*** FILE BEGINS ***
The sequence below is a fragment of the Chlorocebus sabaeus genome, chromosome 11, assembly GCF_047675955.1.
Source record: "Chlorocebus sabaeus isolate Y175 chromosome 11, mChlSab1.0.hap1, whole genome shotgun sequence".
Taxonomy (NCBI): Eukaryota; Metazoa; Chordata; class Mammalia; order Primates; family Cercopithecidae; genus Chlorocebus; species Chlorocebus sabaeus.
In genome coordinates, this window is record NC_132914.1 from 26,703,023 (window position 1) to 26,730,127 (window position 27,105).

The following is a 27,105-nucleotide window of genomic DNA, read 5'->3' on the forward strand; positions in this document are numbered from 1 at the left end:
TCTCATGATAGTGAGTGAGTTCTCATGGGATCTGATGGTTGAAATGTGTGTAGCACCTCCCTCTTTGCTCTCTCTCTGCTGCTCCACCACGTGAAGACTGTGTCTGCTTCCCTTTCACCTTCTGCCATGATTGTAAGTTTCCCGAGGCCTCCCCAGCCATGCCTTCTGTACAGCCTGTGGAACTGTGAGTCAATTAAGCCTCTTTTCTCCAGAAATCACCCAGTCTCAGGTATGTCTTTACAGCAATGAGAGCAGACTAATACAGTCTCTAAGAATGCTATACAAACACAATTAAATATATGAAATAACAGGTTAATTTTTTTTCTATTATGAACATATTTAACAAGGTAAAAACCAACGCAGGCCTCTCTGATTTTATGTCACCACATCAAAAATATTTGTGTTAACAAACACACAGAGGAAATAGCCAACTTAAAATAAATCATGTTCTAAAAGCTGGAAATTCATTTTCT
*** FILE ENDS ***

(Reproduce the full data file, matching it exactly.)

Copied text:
The sequence below is a fragment of the Chlorocebus sabaeus genome, chromosome 11, assembly GCF_047675955.1.
Source record: "Chlorocebus sabaeus isolate Y175 chromosome 11, mChlSab1.0.hap1, whole genome shotgun sequence".
Taxonomy (NCBI): Eukaryota; Metazoa; Chordata; class Mammalia; order Primates; family Cercopithecidae; genus Chlorocebus; species Chlorocebus sabaeus.
In genome coordinates, this window is record NC_132914.1 from 26,703,023 (window position 1) to 26,730,127 (window position 27,105).

The following is a 27,105-nucleotide window of genomic DNA, read 5'->3' on the forward strand; positions in this document are numbered from 1 at the left end:
TCTCATGATAGTGAGTGAGTTCTCATGGGATCTGATGGTTGAAATGTGTGTAGCACCTCCCTCTTTGCTCTCTCTCTGCTGCTCCACCACGTGAAGACTGTGTCTGCTTCCCTTTCACCTTCTGCCATGATTGTAAGTTTCCCGAGGCCTCCCCAGCCATGCCTTCTGTACAGCCTGTGGAACTGTGAGTCAATTAAGCCTCTTTTCTCCAGAAATCACCCAGTCTCAGGTATGTCTTTACAGCAATGAGAGCAGACTAATACAGTCTCTAAGAATGCTATACAAACACAATTAAATATATGAAATAACAGGTTAATTTTTTTTCTATTATGAACATATTTAACAAGGTAAAAACCAACGCAGGCCTCTCTGATTTTATGTCACCACATCAAAAATATTTGTGTTAACAAACACACAGAGGAAATAGCCAACTTAAAATAAATCATGTTCTAAAAGCTGGAAATTCATTTTCT